Saturday, May 16, 2009

"No Country for These Old Men:" It Starts!

Rosie Hits the Trail

Well, we are back! We returned yesterday after hiking 30 plus miles and sleeping five nights on the ground. I don't mind the hiking, but sleeping under the stars gets a bit old. I don't have Dangerous' appreciation for the constellations, and after too many deep river crossings, I am ready to rest up napping on the front lawn and sleeping at night on my dog bed.

If you think hiking is tough on me, follow the pictures and narrative that I plan to share with you the next few days. You will easily see and understand why I have called this hike "No Country for These Old Men!" Cormack McCarthy's book and movie title elegantly captures what these old duffers experienced this past week. For the first time, I heard Dangerous talk about taking shorter, easier hikes, but I am not convinced that will happen just yet. "These Old Men" have already scheduled an August forced march in the Sierras. Fortunately for me, they are hiking in Yosemite, so I get to stay home.

The Crew

To start, I thought you might be interested in the preparations and logistics involved in one of our adventures. Planning a May hike starts early in the year. Invitations are usually sent in February which gives everyone time to check their schedules and find excuses not to go. All those sitting at the table in Grover were invited, but only four marched down the Gulch the next morning. There were others who received invitations but chose not to even show up to eat bacon cheeseburgers the night before. I suspect they are the smart ones. The promise of dinner and lunch didn't tempt them to help spot trucks and hikers.

Weighing In

Before each hike, we start with our traditional weighing in ritual. Everyone wants to know who is carrying the heaviest pack. Dangerous gets out his horse packing scales, and everyone gets a chance to check the weight they are carrying. As always, Denver Dan had the heaviest pack, starting the hike with 53 lbs. He brings everything you can think of including his XM radio to listen to Denver Nugget games at night. Utah Jack had the next largest load at 48 lbs. He insists on comfort, so he chooses to carry an extra large sleeping pad and bag. Nature Dan's pack weighed 44 lbs. stocked with an ample supply of scotch, bourbon, and pipe tobacco. Dangerous had the lightest pack at 36 lbs. He can get away with the least amount of weight because he pushes part of his load on to me. My pack always includes dog food which I never eat, and extra water for Dangerous to drink. I am expected to drink directly from the stream.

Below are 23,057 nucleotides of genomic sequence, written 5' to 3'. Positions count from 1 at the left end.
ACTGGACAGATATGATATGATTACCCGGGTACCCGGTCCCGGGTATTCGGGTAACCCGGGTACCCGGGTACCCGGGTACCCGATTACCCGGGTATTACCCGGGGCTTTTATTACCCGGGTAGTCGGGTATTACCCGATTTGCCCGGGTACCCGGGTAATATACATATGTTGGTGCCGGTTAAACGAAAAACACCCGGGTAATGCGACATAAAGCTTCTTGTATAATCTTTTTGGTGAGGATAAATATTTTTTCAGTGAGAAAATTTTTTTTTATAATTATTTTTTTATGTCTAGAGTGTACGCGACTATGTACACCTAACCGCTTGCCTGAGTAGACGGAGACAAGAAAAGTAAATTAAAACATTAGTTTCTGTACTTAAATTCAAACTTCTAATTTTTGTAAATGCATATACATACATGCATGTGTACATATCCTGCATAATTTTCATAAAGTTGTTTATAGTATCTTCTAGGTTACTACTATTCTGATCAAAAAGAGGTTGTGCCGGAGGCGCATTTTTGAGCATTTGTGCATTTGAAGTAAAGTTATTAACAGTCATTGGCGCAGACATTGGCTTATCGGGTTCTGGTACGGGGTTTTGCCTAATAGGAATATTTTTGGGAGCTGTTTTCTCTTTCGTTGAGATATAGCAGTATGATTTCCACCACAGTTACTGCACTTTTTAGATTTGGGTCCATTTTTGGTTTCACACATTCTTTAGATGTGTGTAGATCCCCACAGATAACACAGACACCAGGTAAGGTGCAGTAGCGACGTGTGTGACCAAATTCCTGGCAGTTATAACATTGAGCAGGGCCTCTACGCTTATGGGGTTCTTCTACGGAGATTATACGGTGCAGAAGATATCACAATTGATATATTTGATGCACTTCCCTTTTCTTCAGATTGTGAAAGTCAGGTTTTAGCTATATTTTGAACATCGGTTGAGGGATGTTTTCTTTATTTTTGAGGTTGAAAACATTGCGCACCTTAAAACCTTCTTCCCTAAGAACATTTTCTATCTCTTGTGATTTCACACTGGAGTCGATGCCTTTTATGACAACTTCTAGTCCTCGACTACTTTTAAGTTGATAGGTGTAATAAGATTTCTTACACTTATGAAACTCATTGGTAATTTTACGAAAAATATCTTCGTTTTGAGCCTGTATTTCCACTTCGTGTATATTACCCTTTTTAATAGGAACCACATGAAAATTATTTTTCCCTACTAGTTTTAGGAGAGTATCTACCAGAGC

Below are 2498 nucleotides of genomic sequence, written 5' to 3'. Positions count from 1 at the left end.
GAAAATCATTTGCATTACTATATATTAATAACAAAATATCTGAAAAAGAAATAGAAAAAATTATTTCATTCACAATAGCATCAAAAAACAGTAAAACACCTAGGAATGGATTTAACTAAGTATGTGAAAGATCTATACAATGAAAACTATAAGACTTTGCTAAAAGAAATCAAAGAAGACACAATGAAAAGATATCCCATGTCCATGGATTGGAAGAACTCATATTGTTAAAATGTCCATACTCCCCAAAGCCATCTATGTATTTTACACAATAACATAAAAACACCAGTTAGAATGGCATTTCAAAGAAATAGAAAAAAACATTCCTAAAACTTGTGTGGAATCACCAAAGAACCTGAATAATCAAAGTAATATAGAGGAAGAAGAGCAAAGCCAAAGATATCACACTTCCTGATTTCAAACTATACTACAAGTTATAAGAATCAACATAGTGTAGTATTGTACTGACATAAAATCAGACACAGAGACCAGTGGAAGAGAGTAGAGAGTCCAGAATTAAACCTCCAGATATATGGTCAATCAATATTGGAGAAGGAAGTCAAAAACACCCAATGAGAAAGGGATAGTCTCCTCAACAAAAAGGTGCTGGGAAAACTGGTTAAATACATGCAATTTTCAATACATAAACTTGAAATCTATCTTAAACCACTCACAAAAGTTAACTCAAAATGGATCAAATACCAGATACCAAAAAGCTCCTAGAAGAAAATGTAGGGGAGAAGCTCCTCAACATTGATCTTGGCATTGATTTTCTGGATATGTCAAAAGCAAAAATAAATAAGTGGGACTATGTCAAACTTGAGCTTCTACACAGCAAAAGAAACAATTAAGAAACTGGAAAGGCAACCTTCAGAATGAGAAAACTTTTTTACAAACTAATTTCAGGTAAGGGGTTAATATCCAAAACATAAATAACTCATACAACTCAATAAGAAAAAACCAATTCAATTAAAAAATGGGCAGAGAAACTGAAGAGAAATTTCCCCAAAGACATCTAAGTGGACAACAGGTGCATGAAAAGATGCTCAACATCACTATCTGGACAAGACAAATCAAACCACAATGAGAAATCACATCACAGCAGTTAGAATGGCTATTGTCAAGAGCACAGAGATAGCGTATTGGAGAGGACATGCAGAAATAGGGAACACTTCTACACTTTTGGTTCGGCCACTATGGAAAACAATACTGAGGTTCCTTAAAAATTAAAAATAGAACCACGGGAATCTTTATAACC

Spotting the Truck

Hiking through requires spotting the truck. Without Larry and Judy's help, Dangerous and I would have to try hitch hiking back to where we put in. To get a ride, Dangerous would have to depend on me. Just about any tourist or passerby would give me a ride, but after a week sleeping on the ground, Dangerous really looks dangerous. This year we had extra help. Brian, Denver Dan's friend, helped us spot the truck and transport hikers. Brian had planned to go with us, but luckily found a good medical excuse to avoid our forced march. Larry, Judy, and Brian were rewarded with another cheeseburger this time at the Boulder Mesa Cafe for helping us spot Dangerous' truck.

Off We Go!

After all these preparations, the five of us headed down the Gulch. What follows is a brief picture gallery of stops along the way. To reach the Escalante River, we marched 12.5 miles through what the BLM and guide books call moderately strenuous hiking. I beg to differ with their classification which after following us for a week I think you will understand. Love to hear from you!


Anonymous said...

Good timing on your trek, storming like crazy today in our neck of the woods. Super photos, can't wait to see and hear more!

Bluester said...

If you need a shuttle, all you gotta do is ask. Didn't know you needed one. Best, Fremont